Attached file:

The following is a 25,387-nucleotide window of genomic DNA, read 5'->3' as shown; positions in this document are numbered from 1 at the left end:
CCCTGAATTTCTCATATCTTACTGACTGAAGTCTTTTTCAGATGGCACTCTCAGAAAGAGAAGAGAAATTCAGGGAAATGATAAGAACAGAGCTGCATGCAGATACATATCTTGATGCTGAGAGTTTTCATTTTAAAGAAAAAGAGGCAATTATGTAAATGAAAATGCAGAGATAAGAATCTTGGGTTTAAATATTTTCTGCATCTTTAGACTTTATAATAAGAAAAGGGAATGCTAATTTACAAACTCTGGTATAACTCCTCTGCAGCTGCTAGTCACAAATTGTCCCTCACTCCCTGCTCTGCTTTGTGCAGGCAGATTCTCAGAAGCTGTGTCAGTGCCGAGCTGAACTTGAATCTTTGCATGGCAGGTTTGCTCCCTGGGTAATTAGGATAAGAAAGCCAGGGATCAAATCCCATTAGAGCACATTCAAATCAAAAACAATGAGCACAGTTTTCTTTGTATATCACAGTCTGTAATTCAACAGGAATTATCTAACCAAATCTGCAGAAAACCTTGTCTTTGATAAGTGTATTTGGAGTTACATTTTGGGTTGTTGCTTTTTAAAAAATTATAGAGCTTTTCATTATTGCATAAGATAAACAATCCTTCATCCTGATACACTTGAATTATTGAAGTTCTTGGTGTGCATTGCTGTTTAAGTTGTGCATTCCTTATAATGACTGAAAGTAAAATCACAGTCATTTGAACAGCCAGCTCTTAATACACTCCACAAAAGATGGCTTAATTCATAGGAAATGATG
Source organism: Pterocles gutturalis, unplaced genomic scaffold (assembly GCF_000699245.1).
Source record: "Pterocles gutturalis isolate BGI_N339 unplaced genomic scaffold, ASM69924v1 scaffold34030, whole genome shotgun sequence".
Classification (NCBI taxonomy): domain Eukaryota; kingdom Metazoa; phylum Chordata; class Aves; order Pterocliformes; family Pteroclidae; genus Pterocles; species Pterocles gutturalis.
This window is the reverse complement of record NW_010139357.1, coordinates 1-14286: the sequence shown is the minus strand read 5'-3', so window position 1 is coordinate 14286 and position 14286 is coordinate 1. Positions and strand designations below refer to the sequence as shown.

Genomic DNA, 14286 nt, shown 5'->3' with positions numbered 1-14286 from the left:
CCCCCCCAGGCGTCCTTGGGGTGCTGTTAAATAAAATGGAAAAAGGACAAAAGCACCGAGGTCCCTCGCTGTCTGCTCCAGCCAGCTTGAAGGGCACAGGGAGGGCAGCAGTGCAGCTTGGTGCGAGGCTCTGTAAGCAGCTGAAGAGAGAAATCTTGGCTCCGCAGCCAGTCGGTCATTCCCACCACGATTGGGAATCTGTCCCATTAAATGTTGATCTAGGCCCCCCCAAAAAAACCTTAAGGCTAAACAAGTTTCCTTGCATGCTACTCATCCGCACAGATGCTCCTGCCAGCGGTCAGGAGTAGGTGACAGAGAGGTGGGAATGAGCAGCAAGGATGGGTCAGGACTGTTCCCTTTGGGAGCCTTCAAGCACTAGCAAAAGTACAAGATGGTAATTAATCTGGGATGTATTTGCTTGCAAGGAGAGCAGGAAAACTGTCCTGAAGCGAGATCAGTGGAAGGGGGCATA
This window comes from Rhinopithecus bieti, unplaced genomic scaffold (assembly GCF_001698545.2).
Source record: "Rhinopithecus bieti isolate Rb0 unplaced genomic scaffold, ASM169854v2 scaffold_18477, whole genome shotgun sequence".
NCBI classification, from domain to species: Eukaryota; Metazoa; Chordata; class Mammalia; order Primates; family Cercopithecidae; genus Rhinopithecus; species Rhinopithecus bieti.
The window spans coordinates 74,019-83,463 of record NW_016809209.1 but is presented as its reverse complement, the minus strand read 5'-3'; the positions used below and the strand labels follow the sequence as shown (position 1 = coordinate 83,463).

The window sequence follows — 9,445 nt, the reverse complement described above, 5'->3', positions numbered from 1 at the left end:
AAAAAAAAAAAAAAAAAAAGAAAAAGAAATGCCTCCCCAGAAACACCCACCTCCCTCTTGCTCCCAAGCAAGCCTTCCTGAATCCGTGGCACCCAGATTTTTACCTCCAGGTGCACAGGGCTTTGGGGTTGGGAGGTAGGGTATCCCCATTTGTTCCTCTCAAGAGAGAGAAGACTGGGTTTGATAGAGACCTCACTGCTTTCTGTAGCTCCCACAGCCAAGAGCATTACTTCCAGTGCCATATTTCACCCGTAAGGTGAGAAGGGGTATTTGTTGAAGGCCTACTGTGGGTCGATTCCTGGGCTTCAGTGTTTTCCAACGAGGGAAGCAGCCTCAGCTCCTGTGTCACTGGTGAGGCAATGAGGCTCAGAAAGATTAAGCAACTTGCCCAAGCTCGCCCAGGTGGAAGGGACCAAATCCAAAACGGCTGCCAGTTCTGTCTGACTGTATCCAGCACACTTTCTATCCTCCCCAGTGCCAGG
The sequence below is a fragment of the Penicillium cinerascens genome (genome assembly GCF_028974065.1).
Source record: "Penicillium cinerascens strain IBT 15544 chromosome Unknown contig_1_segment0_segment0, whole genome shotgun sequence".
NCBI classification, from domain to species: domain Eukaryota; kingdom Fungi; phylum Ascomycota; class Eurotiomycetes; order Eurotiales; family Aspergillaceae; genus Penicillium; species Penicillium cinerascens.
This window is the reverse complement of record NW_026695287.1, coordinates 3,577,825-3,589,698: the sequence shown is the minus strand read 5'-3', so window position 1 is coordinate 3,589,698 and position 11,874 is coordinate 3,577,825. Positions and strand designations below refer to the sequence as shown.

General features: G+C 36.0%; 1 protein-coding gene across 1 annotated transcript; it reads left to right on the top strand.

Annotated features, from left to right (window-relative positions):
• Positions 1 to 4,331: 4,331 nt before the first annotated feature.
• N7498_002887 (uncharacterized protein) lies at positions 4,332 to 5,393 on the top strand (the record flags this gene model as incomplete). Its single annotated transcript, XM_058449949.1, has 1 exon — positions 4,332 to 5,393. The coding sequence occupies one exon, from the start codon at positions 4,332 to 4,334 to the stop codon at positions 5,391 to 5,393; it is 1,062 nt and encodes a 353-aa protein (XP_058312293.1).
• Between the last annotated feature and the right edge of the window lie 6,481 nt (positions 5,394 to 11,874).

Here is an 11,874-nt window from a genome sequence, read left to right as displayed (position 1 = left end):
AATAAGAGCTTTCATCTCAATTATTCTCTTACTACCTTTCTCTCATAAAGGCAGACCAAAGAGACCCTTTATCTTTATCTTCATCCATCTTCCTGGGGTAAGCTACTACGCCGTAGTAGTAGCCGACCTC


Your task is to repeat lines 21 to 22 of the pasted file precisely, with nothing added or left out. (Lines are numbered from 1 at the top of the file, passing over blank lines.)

• Positions 1 to 4,331: 4,331 nt before the first annotated feature.
• N7498_002887 (uncharacterized protein) lies at positions 4,332 to 5,393 on the top strand (the record flags this gene model as incomplete). Its single annotated transcript, XM_058449949.1, has 1 exon — positions 4,332 to 5,393. The coding sequence occupies one exon, from the start codon at positions 4,332 to 4,334 to the stop codon at positions 5,391 to 5,393; it is 1,062 nt and encodes a 353-aa protein (XP_058312293.1).